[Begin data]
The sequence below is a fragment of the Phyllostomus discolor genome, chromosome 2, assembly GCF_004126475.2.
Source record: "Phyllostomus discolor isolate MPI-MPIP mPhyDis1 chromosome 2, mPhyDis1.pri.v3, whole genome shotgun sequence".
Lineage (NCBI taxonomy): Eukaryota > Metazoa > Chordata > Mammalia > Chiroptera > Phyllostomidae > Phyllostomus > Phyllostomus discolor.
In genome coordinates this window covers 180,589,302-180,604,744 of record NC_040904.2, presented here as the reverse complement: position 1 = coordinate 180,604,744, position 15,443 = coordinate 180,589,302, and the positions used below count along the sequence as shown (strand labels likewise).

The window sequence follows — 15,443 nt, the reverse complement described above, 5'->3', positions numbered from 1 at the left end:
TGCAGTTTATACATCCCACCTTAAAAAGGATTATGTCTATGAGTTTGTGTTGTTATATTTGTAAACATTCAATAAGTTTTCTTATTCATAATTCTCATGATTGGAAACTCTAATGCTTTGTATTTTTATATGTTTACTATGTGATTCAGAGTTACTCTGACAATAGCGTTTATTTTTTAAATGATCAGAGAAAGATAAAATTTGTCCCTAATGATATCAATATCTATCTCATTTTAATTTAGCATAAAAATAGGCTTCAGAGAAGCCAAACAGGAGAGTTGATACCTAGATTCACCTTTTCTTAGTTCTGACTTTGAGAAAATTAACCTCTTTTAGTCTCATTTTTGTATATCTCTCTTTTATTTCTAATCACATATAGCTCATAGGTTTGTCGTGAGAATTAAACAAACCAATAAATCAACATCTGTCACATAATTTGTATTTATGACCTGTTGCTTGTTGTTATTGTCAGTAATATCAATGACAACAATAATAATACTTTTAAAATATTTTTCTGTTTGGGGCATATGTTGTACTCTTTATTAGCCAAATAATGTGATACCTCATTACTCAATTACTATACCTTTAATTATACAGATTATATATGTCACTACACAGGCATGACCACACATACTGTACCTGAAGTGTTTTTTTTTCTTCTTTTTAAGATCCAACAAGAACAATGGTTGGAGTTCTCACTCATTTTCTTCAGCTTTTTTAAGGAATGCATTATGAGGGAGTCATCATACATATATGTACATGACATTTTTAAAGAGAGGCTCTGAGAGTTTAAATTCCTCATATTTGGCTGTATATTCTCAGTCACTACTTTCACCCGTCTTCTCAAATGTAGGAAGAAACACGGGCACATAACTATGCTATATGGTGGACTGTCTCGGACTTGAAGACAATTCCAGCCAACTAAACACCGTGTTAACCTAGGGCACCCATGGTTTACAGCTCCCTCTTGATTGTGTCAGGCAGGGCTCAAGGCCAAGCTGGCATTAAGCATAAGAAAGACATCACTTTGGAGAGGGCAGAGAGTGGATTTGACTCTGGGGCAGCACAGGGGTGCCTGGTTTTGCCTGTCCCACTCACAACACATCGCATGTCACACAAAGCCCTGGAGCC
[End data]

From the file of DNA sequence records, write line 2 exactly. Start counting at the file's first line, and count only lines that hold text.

Source record: "Phyllostomus discolor isolate MPI-MPIP mPhyDis1 chromosome 2, mPhyDis1.pri.v3, whole genome shotgun sequence".